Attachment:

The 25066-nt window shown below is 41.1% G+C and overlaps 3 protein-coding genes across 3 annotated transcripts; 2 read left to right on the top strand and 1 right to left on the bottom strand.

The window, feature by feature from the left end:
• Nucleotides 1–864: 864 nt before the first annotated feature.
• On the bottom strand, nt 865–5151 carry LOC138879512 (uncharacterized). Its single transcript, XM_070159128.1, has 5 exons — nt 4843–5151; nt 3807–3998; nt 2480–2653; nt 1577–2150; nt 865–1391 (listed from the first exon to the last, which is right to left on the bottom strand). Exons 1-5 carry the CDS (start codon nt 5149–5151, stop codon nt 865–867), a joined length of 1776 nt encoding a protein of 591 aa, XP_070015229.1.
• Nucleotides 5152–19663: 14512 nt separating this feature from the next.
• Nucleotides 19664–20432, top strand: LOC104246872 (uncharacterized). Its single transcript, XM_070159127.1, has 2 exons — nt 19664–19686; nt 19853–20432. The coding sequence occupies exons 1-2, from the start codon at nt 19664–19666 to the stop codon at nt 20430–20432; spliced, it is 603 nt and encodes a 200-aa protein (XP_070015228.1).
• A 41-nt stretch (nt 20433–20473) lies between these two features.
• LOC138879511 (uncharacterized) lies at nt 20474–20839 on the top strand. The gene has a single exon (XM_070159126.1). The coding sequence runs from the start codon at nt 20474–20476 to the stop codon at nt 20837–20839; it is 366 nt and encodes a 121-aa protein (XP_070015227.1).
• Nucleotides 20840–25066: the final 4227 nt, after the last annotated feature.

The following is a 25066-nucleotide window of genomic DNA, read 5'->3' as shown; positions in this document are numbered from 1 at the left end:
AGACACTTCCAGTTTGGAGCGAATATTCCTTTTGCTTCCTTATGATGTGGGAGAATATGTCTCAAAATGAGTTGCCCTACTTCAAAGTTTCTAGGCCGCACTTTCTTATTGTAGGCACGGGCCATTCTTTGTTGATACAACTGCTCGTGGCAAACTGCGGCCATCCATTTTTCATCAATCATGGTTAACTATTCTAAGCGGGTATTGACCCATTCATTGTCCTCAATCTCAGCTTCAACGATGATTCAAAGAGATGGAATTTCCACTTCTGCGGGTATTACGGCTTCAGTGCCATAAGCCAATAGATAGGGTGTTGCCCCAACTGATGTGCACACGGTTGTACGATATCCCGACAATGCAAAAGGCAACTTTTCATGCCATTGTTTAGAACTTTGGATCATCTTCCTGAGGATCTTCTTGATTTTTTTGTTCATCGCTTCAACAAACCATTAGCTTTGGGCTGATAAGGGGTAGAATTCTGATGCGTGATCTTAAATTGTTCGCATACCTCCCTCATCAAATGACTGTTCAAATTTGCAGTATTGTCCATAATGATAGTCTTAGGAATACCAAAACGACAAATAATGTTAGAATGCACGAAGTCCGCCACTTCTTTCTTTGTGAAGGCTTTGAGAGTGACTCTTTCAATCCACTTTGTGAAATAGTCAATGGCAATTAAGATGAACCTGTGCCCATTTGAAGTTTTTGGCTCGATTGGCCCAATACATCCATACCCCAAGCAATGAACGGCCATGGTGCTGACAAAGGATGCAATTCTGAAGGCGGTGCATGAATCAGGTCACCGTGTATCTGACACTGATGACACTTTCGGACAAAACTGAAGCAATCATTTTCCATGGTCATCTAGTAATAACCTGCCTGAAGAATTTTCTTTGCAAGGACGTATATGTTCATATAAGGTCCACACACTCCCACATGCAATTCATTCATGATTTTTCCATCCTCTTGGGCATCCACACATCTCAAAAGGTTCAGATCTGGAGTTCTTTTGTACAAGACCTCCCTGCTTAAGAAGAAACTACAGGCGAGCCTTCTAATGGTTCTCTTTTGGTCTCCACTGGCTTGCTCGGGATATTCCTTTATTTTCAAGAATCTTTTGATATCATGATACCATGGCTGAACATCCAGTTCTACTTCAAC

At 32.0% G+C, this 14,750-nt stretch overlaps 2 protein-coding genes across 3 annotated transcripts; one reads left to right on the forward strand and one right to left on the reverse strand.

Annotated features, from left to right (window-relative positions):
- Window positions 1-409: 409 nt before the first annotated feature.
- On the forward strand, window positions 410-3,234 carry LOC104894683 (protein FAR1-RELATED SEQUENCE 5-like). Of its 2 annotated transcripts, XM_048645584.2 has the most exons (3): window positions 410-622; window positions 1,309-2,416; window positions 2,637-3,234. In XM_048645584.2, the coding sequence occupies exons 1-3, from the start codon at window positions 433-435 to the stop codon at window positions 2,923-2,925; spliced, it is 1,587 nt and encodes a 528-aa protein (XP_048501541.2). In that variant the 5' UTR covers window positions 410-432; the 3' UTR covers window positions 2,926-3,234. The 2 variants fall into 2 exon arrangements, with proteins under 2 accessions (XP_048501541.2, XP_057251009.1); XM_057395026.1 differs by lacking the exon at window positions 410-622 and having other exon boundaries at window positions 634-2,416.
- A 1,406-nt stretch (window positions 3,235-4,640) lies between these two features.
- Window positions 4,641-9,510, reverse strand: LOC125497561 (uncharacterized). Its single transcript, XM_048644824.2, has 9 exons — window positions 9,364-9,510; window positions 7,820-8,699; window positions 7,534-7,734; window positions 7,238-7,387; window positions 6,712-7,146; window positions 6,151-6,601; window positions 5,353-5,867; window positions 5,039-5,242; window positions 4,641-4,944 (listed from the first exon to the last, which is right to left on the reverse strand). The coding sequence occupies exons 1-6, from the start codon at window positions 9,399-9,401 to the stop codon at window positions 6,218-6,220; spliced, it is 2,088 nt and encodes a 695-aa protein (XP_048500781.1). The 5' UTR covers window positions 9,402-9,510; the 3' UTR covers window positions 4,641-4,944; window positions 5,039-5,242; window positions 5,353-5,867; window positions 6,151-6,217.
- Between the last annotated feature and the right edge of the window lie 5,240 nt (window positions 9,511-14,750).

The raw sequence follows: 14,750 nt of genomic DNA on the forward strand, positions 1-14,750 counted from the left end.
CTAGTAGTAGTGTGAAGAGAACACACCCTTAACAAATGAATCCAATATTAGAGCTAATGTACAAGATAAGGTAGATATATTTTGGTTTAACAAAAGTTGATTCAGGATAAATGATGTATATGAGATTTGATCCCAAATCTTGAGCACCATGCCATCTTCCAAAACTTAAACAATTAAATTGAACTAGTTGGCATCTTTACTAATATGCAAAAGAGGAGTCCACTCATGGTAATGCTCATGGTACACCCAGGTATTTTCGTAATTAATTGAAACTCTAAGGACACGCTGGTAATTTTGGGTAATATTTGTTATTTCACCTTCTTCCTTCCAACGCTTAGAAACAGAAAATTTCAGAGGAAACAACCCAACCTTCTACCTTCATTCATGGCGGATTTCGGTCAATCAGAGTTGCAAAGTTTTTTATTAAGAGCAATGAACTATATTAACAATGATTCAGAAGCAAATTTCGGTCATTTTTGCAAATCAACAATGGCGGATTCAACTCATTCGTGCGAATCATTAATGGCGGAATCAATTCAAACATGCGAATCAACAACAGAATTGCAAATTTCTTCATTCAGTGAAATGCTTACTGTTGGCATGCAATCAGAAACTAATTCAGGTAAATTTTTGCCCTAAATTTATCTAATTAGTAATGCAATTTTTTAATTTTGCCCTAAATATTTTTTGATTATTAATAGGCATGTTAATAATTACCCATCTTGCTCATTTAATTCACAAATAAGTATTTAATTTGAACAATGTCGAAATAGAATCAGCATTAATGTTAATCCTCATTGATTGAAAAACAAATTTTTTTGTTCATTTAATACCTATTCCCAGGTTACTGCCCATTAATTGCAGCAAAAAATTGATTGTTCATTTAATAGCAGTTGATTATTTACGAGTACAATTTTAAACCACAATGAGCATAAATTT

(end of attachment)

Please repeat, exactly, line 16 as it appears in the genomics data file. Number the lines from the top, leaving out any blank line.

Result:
- A 1,406-nt stretch (window positions 3,235-4,640) lies between these two features.